Etymology
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esclavage (n.)
chain or bead necklace worn by women and popular mid-18c., 1758, from French esclavage, literally "slavery" (16c.), from esclave (13c.) "slave" (see slave (n.)). So called from fancied resemblance to a slave's neck chains.
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painter (n.2)

mid-14c., "rope or chain that holds an anchor to a ship's side," probably from Old French peintor, ultimately from Latin pendere "to hang, cause to hang" (from PIE root *(s)pen- "to draw, stretch, spin"). Extended generally to "rope attached to the bow of a boat."

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festoon (n.)
"string or chain of flowers, ribbon, or other material suspended between two points," 1620s, from French feston (16c.), from Italian festone, literally "a festive ornament," apparently from festa "celebration, feast," from Vulgar Latin *festa (see feast (n.)). The verb is attested from 1789. Related: Festooned.
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-ane 
word-forming element in chemical use, indicating a chain of carbon atoms with no double bonds, proposed 1866 by German chemist August Wilhelm von Hofmann (1818-1892) to go with -ene, -ine (2), -one.
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constringent (adj.)

"causing constriction," c. 1600, from Latin constringentem (nominative constringens), present participle of constringere "to bind together, tie tightly, fetter, shackle, chain," from assimilated form of com "with, together" (see con-) + stringere "to draw tight" (see strain (v.)).

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motel (n.)

1925, coined from motor- + hotel. Originally a hotel for automobile travelers.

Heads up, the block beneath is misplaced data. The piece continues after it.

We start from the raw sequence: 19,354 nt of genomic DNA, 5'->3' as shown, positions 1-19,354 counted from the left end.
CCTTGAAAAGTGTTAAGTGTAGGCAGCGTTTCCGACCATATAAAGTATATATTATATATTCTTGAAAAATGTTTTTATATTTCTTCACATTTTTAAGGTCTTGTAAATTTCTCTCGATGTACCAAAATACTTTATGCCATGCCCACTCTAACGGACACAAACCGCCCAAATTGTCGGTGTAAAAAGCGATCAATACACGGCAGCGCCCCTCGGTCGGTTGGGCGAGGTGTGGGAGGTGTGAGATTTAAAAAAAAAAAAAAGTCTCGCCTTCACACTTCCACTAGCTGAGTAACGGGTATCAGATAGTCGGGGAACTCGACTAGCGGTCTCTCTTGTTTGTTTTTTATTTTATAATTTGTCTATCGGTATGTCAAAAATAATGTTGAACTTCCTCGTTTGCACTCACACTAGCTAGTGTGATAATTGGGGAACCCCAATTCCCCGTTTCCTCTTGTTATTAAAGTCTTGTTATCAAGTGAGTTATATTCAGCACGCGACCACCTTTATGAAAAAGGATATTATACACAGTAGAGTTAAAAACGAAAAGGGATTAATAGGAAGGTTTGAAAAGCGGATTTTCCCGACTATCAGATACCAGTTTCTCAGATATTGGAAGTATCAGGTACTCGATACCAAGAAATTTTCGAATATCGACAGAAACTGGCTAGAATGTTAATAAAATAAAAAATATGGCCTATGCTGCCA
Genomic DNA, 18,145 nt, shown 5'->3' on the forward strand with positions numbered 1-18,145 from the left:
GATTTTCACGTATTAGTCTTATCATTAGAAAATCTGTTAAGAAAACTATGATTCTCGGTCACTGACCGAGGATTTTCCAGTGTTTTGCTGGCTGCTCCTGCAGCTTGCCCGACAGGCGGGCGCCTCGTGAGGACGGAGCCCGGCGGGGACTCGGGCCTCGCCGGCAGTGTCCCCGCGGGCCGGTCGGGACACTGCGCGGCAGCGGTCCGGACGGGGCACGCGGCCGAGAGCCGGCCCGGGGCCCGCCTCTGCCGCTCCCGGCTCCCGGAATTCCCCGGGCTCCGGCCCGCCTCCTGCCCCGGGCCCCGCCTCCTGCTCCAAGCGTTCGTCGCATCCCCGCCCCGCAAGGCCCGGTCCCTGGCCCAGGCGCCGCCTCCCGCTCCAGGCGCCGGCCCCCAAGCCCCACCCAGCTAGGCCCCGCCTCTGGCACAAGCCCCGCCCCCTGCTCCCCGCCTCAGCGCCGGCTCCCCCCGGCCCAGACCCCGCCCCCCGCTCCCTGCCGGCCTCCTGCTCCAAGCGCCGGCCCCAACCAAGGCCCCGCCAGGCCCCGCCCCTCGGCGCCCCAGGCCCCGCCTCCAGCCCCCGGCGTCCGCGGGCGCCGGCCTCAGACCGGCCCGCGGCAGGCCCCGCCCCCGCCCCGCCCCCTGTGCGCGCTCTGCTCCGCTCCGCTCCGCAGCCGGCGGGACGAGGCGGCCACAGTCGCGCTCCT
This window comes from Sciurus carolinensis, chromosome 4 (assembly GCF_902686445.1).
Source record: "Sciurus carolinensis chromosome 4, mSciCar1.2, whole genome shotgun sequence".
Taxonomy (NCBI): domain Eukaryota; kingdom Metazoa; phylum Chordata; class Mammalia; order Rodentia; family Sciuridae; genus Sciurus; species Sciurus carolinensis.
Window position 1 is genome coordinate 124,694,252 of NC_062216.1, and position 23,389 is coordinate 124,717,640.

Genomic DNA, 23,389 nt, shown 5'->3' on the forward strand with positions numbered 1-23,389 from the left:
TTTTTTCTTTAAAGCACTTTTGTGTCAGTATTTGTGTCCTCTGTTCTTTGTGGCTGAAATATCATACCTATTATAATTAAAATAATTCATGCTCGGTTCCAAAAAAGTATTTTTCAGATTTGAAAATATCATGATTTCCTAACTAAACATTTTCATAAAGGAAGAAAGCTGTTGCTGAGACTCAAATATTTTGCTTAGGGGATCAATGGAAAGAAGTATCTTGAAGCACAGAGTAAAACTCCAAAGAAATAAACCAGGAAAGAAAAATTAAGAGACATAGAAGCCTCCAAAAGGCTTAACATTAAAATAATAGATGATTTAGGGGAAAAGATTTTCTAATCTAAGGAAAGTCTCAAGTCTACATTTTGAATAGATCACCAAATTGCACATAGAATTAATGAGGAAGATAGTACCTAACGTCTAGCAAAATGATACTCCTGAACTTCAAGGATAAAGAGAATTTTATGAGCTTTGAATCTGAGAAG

The Milestone Interstate Corporation ... proposes to build and operate a chain of motor hotels between San Diego and Seattle, the hotels to have the name 'Motel.' ["Hotel Monthly," March 1925]
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odeon (n.)

1902, in the classical sense, from Greek ōideion "building for musical performance," from Greek ōidē "song, ode" (see ode). The chain of lavish cinema theaters operated under that name by 1930 (the name had been used earlier for cinema theaters in France and Italy).

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hooter (n.)
by 1823, "anything that hoots," especially an owl, agent noun from hoot (v.). Slang meaning "nose" is from 1958. Meaning "a woman's breast" (usually in plural hooters) attested by 1972. The Hooters restaurant chain began 1983 in Clearwater, Florida, U.S.
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constrictive (adj.)

"tending to constrict or compress," c. 1400, from Late Latin constrictivus "drawing together, contracting," from Latin constrict-, past-participle stem of constringere "to bind together, tie tightly, fetter, shackle, chain," from assimilated form of com "with, together" (see con-) + stringere "to draw tight" (see strain (v.)).

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A&P 
original U.S. grocery chain and leading food retailer of the mid-20c., the abbreviation by 1875, originally The Great Atlantic and Pacific Tea Company, which grew out of a New York firm founded 1859 by George Gilman and subsequently expanded by George Huntington Hartford. It ceased operation in 2015.
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